More specifically, in 1994, financial adviser William Bengen introduced the concept of the 4% rule – who found that retirees who withdrew 4% of their retirement portfolio balance, and then adjusted that dollar amount for inflation each year thereafter, would create a paycheck that lasted for 30 years.
This “rule” was stress tested using a range of withdrawal rates on differing portfolios of stocks and bonds using inflation data and investment returns from the mid-1990s going back to 1926. The rule used a portfolio assumption of 60% stocks and 40% bonds but this included historical bond returns close to 5%. Challenge #1 – good luck finding bond returns near that today.
Yet another challenge with the 4% rule is it won’t really hold up to a poor sequence of returns. Imagine your healthy $1 million dollar portfolio dropping 10% in year 1 of retirement, then another 10% in year 2 of retirement – when a bear market finally hits us. Your portfolio balance is now down more than $200,000 in just a couple of years of retirement thanks to two very bad stock market years AND your $40,000 per year inflation-adjusted withdrawals. If this occurred to you, and it could, withdrawing 4% as a starter and rising consistently in future years of retirement would probably make you a very nervous retiree. Luckily retirement income needs vary over time from “go-go”, to “slow-go”, to “no-go” years. Hopefully some FIRE folks are considering living off much less than the 4% rule when times get tougher.
Another big issue with Bengen’s study is that it’s focused on portfolio longevity versus income security as the primary driver. I personally have a bias for income from my portfolio whereby I can spend the dividends earned and/or spend the capital as I please.
FIRE enthusiasts or other investors would be best-served to explore one or more of the following ways to ensure they don’t blindly adopt any 4% rule as their golden financial freedom ticket:
- Consider a more bonds or fixed income or a very large cash wedge of 10% or more during retirement. I intend to employ some form of a cash wedge in retirement myself.
- Consider variable percentage withdrawals. I wrote about the VPW method and tool here. I believe this method would result in a far more sustainable portfolio over time.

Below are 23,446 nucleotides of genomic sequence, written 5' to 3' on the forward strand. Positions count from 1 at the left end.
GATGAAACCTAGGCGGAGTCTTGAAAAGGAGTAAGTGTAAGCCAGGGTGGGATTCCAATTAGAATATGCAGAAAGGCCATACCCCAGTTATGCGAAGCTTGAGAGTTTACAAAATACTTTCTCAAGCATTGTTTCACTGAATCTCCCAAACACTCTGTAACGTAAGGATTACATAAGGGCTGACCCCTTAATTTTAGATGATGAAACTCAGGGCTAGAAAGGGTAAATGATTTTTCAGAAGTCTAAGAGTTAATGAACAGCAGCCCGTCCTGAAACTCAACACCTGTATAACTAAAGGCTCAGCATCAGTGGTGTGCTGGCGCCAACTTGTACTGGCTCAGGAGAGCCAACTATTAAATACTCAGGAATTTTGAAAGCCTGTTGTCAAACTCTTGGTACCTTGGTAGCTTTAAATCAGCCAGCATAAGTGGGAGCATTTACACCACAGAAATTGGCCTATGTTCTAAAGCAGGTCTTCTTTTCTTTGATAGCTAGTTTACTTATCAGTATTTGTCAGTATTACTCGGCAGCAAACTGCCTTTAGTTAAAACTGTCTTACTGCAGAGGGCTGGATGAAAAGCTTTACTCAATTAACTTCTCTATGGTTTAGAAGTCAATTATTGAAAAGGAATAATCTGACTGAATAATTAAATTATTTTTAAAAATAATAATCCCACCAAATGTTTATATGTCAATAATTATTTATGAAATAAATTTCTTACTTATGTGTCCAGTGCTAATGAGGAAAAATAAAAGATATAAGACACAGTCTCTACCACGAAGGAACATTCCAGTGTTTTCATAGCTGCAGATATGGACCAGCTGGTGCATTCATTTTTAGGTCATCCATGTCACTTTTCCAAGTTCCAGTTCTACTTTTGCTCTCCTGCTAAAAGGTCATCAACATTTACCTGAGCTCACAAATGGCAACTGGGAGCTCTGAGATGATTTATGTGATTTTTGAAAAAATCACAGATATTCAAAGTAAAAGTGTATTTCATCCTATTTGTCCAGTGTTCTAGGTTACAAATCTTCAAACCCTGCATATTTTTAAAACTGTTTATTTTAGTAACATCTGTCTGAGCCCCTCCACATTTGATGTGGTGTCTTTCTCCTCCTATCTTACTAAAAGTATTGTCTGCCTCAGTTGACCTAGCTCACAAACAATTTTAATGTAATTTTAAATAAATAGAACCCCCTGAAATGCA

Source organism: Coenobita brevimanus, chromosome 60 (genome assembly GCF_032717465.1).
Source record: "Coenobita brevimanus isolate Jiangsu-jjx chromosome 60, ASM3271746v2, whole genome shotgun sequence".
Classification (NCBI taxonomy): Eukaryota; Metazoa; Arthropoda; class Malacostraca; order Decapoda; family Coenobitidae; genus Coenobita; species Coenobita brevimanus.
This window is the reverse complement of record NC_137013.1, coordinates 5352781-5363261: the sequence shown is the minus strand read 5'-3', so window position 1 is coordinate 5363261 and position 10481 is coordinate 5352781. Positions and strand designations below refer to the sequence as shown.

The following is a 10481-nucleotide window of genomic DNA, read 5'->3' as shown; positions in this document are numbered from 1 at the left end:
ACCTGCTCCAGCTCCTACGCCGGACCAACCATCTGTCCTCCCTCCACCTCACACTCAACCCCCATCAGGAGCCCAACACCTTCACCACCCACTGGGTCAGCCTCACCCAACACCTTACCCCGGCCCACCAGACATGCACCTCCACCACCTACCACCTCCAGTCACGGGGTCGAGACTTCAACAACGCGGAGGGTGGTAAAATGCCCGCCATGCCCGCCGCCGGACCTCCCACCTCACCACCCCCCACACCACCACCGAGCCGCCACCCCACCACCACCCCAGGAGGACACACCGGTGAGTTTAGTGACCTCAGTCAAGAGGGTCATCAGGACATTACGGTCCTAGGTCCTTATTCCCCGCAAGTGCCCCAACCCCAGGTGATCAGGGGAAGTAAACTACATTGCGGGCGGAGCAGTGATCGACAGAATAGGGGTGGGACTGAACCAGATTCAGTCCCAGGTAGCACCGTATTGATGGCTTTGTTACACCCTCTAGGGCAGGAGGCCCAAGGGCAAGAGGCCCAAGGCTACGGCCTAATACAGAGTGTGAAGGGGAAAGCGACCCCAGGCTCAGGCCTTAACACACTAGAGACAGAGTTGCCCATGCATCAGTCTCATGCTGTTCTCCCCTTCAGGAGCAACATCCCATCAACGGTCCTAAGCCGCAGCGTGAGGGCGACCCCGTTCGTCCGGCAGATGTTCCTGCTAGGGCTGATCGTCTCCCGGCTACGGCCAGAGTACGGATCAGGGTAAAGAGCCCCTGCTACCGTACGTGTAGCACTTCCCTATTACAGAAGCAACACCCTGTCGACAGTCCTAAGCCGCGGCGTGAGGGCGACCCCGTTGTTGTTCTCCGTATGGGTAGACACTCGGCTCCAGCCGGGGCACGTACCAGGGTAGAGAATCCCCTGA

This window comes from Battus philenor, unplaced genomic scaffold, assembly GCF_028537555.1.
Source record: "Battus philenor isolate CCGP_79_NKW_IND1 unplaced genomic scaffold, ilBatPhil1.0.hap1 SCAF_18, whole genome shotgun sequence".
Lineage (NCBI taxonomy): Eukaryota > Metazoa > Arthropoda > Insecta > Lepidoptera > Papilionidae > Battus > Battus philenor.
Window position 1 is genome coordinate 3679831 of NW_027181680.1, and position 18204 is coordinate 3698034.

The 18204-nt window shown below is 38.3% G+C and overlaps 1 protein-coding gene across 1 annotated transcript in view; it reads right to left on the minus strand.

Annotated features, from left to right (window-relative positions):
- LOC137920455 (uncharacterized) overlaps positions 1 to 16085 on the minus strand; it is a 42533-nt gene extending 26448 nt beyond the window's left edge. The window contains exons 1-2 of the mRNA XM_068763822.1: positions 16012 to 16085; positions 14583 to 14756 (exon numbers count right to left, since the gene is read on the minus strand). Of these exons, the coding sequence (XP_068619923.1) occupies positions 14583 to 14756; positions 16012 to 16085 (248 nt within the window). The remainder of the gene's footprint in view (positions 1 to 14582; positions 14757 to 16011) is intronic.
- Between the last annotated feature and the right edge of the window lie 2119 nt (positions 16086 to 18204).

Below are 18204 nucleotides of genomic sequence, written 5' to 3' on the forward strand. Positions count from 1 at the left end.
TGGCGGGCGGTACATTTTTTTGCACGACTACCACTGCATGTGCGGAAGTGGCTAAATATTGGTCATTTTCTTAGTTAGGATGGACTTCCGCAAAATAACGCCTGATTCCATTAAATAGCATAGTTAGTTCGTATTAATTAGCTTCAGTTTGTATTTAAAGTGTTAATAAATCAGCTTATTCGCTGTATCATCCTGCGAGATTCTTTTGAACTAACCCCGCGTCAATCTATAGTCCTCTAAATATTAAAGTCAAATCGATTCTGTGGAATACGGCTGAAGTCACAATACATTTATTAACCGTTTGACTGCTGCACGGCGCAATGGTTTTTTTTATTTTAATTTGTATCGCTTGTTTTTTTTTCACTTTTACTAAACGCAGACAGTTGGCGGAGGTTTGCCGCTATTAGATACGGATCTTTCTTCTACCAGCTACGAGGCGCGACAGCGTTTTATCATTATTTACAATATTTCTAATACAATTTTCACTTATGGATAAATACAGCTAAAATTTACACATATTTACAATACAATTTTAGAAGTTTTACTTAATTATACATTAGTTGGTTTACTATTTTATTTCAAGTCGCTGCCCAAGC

- Consider buying an annuity as you get older. I demystified annuities on my site here with CFP and annuity guru Alexandra Macqueen.
- Get a side-job or part-time job to cover variable retirement or semi-retirement expenses.
Reminder to the marketing masses: side-jobs and side-hustles for income = working
And so item #4 above brings me back to my thesis of this post – side-jobs or blogging or selling books or making money online with videos or selling courses or influencing various brands is working.
And that’s OK!
Good on you to be an entrepreneur.
Great on you to be a successful entrepreneur at that! Celebrate and market that! Just don’t hide it as a FIRE enthusiast. If fact, celebrate it with more transparency.
This is how I feel in the same thread on this subject:
Fight fire with FIRE?
So, do I hate the FIRE movement? It might seem that way from this post but hardly.
I just don’t agree with all of it including often tabloid marketing that goes with it.
Highlight one 30- or 40-something to me that never works for income. Maybe I’ll change my mind on the “RE” part.
Which means, I feel Financial Independence Work On Own Terms (FIWOOT) is a FAR more accurate depiction of what I’m personally pursuing.
FIRE is not for me, which includes the do-nothing-retire-early and never work again part.
FIRE by definition is therefore not a claim I wish to personally pursue. I might always work for a living which includes some form of Victory Lap Retirement.
I bet if some FIRE die-hards used my interpretation above, FIWOOT, my theory is this would be a much better, at least more honest depiction of what they are striving for or have already accomplished without some of the sensational marketing surrounding it.
Let the hate-mail arrive FIRE folks. FIRE principles have merit but let’s have a real conversation about this FIRE-stuff.